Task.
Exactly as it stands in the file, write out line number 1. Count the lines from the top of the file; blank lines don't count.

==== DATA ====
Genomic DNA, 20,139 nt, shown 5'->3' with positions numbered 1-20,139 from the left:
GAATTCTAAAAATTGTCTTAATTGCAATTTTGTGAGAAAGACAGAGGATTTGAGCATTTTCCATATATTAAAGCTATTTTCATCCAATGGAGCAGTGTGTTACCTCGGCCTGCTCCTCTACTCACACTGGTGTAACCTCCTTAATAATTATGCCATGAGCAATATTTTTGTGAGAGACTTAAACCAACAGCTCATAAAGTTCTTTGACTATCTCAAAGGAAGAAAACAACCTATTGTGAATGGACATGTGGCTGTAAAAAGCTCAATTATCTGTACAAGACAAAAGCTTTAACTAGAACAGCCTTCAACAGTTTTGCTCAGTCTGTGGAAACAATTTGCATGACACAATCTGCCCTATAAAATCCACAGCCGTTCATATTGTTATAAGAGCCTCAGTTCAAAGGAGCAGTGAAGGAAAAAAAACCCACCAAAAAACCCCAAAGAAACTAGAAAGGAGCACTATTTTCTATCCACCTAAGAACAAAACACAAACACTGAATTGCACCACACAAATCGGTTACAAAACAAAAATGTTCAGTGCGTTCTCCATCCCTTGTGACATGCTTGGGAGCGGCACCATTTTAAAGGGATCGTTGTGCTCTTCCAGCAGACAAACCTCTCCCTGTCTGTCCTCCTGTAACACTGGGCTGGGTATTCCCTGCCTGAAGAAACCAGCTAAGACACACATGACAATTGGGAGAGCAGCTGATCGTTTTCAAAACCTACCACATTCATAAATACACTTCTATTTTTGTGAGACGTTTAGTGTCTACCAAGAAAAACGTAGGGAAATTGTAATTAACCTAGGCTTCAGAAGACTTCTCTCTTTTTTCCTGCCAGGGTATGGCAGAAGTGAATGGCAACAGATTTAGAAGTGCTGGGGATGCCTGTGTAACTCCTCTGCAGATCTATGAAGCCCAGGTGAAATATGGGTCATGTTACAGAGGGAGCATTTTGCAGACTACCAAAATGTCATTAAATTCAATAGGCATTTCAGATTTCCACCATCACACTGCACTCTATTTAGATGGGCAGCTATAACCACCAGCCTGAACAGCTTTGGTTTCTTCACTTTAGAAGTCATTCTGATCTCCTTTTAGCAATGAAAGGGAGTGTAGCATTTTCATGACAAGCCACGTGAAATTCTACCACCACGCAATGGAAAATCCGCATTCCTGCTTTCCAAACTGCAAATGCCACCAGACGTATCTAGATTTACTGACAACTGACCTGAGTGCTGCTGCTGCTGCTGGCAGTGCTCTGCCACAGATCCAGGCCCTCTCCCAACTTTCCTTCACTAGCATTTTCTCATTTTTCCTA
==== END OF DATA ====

Genomic DNA, 20,139 nt, shown 5'->3' with positions numbered 1-20,139 from the left: